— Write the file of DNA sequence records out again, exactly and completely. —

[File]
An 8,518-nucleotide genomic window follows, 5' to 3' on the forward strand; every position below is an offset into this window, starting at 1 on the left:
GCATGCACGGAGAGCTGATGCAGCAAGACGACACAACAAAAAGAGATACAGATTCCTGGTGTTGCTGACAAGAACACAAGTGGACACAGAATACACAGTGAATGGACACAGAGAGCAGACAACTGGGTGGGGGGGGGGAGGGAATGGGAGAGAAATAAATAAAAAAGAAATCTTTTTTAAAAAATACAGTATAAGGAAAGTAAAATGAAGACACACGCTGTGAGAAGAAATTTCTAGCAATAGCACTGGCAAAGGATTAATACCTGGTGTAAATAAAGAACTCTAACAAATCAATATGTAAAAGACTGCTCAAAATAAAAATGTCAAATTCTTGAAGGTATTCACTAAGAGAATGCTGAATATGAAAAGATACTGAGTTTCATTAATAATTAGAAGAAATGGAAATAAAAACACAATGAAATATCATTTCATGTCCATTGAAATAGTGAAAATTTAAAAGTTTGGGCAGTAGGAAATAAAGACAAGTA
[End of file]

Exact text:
An 8,518-nucleotide genomic window follows, 5' to 3' on the forward strand; every position below is an offset into this window, starting at 1 on the left:
GCATGCACGGAGAGCTGATGCAGCAAGACGACACAACAAAAAGAGATACAGATTCCTGGTGTTGCTGACAAGAACACAAGTGGACACAGAATACACAGTGAATGGACACAGAGAGCAGACAACTGGGTGGGGGGGGGGAGGGAATGGGAGAGAAATAAATAAAAAAGAAATCTTTTTTAAAAAATACAGTATAAGGAAAGTAAAATGAAGACACACGCTGTGAGAAGAAATTTCTAGCAATAGCACTGGCAAAGGATTAATACCTGGTGTAAATAAAGAACTCTAACAAATCAATATGTAAAAGACTGCTCAAAATAAAAATGTCAAATTCTTGAAGGTATTCACTAAGAGAATGCTGAATATGAAAAGATACTGAGTTTCATTAATAATTAGAAGAAATGGAAATAAAAACACAATGAAATATCATTTCATGTCCATTGAAATAGTGAAAATTTAAAAGTTTGGGCAGTAGGAAATAAAGACAAGTA